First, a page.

Courtney Sina Meredith (1986 –) is a poet, playwright, fiction writer and musician. Her play Rushing Dolls (2010) won a number of awards and was published by Playmarket in 2012. She launched her first published book of poetry, Brown Girls in Bright Red Lipstick (Beatnik), at the 2012 Frankfurt Book Fair, and has since published a short story collection, Tail of the Taniwha (2016) to critical acclaim. She has been selected for a number of international writers' residencies. Meredith describes her writing as an ‘ongoing discussion of contemporary urban life with an underlying Pacific politique’. She is of Samoan, Mangaian and Irish descent.
ABOUT THE AUTHOR
Meredith, Courtney Sina (1986 –) is a poet, playwright and musician. She holds a degree in English and Political Studies from the University of Auckland, where she also studied Law and co-edited Spectrum 5 (Penguin). She describes her writing as an ‘ongoing discussion of contemporary urban life with an underlying Pacific politique’.
Poet Robert Sullivan described Courtney Sina Meredith as ‘a leader of the new generation of writers and performance artists gracing our poetry… Meredith’s voice is an exciting addition to New Zealand and Pacific literatures. That voice is full of gusto, attuned to a range of lived and heart realities. Through her absorption of Berlin’s high and low literary culture, her roots in the Auckland Samoan diaspora, and her familiarity with world Polynesian writing, she brings together an edgy singer’s strength, wry insights, sensual material, beautiful shards, blood and breath, monsoons, and glistening water.’
The power of her work is evident in performance and on the page. In 2008 she won the Going West Poetry Slam and the Montana Poetry Slam. Her play Rushing Dolls won two Adam New Zealand Play Awards in 2011: Best Play by a Woman Playwright and overall Runner-up. Rushing Dolls was subsequently published in Urbanesia: Four Pasifika Plays (Playmarket, 2012). Dr Diana Looser, in the 2014 Palgrave Macmillan anthology Contemporary Women Playwrights, says of Rushing Dolls: 'The world the women inhabit as active, visible participants is "Urbanesia," Meredith's neologism for the energetic, urban, polygot culture of contemporary Auckland that brings the island and the city into profound collision, and acts as the crucible of new global identities.'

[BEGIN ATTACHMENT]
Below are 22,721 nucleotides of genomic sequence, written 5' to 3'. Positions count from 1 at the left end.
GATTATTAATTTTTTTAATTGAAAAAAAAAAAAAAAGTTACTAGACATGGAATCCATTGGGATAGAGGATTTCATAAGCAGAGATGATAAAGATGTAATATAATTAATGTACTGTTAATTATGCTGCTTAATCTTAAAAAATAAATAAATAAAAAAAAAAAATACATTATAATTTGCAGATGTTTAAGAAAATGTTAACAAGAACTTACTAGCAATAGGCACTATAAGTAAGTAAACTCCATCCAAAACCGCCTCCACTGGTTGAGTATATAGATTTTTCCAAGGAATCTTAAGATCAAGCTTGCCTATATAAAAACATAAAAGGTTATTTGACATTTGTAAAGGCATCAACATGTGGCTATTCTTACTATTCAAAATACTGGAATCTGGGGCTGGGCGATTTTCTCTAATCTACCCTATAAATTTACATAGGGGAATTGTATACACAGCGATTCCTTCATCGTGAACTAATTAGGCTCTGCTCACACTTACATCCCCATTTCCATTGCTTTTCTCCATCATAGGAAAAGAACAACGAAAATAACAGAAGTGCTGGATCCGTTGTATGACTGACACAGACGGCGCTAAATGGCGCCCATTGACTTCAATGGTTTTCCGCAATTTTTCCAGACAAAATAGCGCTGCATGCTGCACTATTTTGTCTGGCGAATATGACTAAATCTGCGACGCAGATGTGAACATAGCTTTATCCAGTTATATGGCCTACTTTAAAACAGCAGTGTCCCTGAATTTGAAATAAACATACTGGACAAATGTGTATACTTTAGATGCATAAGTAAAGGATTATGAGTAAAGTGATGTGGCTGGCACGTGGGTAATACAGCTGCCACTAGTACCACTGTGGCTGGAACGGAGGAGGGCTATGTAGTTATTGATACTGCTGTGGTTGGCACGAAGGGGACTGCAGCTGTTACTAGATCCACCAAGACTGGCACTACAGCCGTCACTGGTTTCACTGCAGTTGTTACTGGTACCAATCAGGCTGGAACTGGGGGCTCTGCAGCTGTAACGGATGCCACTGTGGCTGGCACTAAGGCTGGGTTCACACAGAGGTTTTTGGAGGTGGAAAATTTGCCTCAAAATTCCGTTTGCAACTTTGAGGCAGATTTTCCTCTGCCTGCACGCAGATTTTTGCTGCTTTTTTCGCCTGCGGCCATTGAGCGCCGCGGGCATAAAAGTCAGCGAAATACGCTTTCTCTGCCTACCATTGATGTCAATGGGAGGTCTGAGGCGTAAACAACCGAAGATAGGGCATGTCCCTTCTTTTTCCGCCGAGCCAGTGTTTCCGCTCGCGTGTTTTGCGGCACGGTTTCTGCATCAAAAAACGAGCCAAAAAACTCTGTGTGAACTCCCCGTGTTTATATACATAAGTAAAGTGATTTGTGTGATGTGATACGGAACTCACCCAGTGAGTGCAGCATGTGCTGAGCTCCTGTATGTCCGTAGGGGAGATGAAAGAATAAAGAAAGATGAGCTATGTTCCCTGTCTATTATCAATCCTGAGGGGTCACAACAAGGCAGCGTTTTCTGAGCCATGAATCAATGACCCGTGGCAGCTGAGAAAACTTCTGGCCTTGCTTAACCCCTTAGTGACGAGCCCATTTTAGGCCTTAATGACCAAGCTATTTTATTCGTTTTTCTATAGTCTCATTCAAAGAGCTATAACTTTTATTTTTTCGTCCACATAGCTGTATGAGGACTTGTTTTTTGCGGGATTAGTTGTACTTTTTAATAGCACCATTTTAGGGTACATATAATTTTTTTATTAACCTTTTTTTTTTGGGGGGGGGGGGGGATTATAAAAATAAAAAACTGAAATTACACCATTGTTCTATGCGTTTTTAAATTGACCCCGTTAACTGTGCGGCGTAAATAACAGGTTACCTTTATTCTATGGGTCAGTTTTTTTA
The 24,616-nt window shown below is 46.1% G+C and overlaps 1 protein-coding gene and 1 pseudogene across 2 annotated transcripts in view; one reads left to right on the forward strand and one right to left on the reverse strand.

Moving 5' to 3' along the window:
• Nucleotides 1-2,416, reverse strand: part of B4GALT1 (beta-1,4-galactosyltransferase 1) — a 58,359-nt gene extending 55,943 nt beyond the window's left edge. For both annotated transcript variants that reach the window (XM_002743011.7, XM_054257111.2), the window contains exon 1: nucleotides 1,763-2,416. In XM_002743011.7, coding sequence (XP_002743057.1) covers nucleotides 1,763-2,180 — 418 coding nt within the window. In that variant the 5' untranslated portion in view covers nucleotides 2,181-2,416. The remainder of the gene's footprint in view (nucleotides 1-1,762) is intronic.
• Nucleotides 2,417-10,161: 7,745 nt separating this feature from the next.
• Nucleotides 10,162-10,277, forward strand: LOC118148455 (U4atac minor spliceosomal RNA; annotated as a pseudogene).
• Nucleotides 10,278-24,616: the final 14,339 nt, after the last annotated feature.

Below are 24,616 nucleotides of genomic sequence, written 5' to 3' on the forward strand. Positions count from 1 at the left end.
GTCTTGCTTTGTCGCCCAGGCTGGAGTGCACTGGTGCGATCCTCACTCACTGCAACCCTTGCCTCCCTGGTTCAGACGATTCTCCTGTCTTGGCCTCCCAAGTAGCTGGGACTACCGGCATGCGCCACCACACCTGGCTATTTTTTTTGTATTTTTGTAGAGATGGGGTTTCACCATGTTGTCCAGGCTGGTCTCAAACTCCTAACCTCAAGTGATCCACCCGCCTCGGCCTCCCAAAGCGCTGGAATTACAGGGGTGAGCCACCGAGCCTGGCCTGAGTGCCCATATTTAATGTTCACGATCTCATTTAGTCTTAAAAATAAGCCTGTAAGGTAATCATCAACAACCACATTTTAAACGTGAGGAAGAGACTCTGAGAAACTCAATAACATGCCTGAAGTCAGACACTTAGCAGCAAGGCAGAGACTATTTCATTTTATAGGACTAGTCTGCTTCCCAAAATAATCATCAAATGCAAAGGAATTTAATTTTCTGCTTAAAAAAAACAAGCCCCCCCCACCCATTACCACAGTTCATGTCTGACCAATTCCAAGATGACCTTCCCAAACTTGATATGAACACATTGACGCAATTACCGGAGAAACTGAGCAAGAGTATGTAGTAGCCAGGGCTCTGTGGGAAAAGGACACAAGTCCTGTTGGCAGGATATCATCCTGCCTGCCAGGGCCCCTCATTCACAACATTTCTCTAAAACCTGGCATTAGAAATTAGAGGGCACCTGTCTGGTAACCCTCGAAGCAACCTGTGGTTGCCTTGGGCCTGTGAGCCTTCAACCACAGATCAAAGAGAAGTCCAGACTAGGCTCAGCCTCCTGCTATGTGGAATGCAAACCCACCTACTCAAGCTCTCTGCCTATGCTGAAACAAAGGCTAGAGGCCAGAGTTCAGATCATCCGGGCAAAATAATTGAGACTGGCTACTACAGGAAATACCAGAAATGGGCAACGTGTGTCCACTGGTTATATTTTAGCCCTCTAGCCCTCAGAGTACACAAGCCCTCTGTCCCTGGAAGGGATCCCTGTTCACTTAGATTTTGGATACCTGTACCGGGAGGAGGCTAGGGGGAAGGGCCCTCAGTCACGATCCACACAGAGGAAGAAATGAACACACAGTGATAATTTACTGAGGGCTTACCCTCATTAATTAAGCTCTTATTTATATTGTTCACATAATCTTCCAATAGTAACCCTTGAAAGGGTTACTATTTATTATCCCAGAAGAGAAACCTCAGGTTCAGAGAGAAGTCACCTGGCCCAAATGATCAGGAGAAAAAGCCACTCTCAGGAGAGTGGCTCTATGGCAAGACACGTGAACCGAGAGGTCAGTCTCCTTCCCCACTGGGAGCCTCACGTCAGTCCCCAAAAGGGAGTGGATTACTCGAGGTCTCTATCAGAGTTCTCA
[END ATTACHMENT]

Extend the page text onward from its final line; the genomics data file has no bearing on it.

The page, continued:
In 2011, Meredith was the first New Zealander, the first Pacific Islander and the youngest artist in the history of the LiteraturRaum project to be invited to Germany as writer-in-residence for the Bleibtreu Berlin. During her six-week residency she featured within the International Literature Festival Berlin and shared her writing in readings, appearances and interviews. She worked alongside renowned Samoan choreographer Lemi Ponifasio, penning the poem "Mau" in honour of Ponifasio’s dance company. She later performed this poem at the opening of the world premiere of Le Savali, addressing the German president at the Berliner Festspiele. The residency was a formative time for Meredith and she was significantly influenced by meeting writers in exile who had suffered at the hands of their own governments. She returned to New Zealand as a passionate advocate for human rights, holding readings in Auckland that linked to worldwide readings alongside writers such as Noam Chomsky, against oppressive regimes and in recognition of contemporary thinkers.
Meredith’s connection to Germany continued with the launch of her first book of poetry, Brown Girls in Bright Red Lipstick (Beatnik), at the Frankfurt Book Fair in October 2012, where New Zealand was guest of honour. The collection is a snapshot of her early 20s, and best described by critic John Daly-Peoples in NBR: ‘She grapples with the big issues of poverty, conflict, sexism and racism, but also more immediate ones of sex, drinking and eating. All this is rolled into poems which are both serious and frivolous. She is a mixture of performance poet and romantic – a singing Ginsberg and howling Shelley.’